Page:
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- If you don’t pay your credit card bill on time, a late fee will appear on your statement the next month.
- The average credit card late fee is $26, and late fees account for more than half of all consumer charges.
- If you accidentally paid your bill late, here are three steps you can take to get a waiver of your credit card late payment fee.
When used responsibly, credit cards have numerous benefits for borrowers. You’ll get extra protection against credit card fraud, and some cards come with cash back rewards. But if you miss a payment, you’ll be charged a late fee (although some credit cards don’t charge late fees).
If you get stuck with a credit card late fee, Louis J. Schoeman, director and financial expert at Forex Suggest, recommends trying to have it removed as soon as possible. He says that most credit card companies are surprisingly understanding. “In most cases, they’ll quit if it’s the first time,” he explains.
How Credit Card Late Fees Work
Your credit card company issues a late payment fee if you can’t make the minimum monthly payment by the due date. The exact fee depends on the card issuer, but most charge a flat fee.
A late fee will appear on your credit card statement the following month. The late fee increases your total balance and you will have to pay interest on that fee. Some credit card companies offer grace periods, which is a period of time within which payment can be delayed without a late fee.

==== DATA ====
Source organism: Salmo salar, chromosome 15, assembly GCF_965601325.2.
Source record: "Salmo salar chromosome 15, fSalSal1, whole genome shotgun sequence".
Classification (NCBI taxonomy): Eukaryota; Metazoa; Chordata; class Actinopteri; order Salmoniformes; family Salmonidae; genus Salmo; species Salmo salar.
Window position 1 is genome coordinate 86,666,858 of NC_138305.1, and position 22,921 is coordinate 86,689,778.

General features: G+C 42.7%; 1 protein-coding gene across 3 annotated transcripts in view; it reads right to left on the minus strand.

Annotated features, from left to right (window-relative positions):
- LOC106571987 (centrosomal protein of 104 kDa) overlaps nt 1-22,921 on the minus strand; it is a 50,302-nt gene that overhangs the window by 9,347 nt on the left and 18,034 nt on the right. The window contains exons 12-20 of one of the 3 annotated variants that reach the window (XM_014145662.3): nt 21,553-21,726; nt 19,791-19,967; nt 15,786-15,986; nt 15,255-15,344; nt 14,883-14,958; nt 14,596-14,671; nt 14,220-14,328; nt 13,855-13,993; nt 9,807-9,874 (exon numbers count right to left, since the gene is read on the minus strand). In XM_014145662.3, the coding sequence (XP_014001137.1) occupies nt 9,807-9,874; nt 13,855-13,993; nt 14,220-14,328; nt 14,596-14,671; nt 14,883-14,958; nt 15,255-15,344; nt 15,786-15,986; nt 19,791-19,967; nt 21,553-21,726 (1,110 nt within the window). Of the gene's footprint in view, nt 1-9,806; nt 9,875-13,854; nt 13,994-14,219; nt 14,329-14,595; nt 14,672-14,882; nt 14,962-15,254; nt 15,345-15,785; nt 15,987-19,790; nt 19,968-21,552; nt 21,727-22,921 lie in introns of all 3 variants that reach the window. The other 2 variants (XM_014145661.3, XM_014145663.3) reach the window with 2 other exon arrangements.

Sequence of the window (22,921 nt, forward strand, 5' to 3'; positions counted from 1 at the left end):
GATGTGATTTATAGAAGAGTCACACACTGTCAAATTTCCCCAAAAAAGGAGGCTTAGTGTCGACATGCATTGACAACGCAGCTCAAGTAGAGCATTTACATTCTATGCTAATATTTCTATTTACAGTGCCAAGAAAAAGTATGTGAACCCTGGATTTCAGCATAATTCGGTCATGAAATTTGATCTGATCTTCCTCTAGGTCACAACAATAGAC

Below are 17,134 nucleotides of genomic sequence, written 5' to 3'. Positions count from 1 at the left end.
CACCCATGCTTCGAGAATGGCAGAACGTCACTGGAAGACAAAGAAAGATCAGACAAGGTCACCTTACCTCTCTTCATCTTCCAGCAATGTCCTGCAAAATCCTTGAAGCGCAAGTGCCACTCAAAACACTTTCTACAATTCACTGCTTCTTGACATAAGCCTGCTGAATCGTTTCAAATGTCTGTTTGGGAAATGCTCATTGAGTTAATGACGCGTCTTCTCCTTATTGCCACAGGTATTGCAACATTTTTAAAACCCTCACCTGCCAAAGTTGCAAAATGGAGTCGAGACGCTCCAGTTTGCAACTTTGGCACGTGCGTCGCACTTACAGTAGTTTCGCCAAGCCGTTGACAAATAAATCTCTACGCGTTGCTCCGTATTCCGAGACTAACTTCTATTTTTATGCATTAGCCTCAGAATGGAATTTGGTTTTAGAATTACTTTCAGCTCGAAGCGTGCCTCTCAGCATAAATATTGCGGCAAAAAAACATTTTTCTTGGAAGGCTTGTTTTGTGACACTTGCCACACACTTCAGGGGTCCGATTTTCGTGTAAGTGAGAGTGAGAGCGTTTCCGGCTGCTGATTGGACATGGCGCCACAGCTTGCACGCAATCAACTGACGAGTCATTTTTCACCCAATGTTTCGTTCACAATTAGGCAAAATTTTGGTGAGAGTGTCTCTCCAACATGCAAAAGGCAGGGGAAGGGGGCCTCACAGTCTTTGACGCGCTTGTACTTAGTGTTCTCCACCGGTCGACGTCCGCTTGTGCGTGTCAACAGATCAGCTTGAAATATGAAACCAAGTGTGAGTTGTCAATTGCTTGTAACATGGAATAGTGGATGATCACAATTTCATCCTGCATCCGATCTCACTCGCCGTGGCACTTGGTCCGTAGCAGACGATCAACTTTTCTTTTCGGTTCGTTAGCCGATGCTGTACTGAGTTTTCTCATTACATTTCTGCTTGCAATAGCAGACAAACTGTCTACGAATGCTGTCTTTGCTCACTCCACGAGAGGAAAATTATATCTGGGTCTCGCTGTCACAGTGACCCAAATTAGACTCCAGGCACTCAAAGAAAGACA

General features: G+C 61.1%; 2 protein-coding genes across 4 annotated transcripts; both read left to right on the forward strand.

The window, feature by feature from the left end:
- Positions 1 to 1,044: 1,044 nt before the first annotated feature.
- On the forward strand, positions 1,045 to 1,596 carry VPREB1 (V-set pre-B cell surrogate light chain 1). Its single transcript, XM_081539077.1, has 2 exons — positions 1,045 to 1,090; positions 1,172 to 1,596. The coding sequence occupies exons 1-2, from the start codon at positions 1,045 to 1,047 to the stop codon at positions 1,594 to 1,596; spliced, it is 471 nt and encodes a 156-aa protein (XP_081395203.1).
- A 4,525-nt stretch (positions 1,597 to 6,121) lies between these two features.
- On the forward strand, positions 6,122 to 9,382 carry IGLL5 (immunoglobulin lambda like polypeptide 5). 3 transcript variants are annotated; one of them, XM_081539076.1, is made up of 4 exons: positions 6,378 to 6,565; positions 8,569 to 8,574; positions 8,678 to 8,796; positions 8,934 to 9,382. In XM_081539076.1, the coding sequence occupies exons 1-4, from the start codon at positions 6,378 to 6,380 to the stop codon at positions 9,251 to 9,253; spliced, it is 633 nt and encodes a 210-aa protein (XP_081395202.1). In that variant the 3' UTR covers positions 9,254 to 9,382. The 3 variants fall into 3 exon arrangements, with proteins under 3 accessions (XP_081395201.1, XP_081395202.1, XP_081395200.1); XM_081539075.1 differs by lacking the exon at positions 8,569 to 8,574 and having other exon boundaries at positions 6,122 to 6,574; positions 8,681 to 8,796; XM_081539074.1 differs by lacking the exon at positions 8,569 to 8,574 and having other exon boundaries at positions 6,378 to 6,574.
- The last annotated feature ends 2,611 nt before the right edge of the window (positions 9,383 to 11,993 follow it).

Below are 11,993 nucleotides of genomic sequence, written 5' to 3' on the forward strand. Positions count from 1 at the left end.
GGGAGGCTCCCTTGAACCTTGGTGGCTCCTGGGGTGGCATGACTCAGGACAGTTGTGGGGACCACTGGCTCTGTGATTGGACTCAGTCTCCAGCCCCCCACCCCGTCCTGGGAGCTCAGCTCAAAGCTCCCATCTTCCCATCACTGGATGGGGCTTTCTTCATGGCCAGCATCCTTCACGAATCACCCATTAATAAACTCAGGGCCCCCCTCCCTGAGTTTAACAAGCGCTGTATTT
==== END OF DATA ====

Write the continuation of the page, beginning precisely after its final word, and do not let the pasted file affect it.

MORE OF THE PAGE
According to the Consumer Financial Protection Bureau, the average late fee is $26 per late payment. Late fees account for 99% of penalty charges and more than half of all usage charges.
How late payments can hurt you
It’s important to get into the habit of paying your bills on time because late payments can negatively affect you. “How late fees can affect you really depends on your circumstances and the agreement you have,” says Schoeman.
If your payment is only a day or two late, you will receive a late payment fee. Some credit card companies have tiered late fees, which means the fee is based on your balance. For example, the first late fee may be $20, but subsequent late fees may increase.
If your payment is more than 30 days late, your credit card issuer will report the late payment to the major credit bureaus. Schoeman says that your overall credit profile will determine how much it affects your credit score.
And if your payment is more than 60 days late, your credit card company may issue a penalty APR. For example, if your regular APR is 18.24%, you could receive a penalty APR of 29.99%.
Schoeman says that one thing many people don’t realize is that late payments can thwart any promotions you’ve received with the card. “This is especially important if you’ve purchased an interest-free credit card because a late payment can void that interest-free period.”
How to Get Waived from Credit Card Late Fees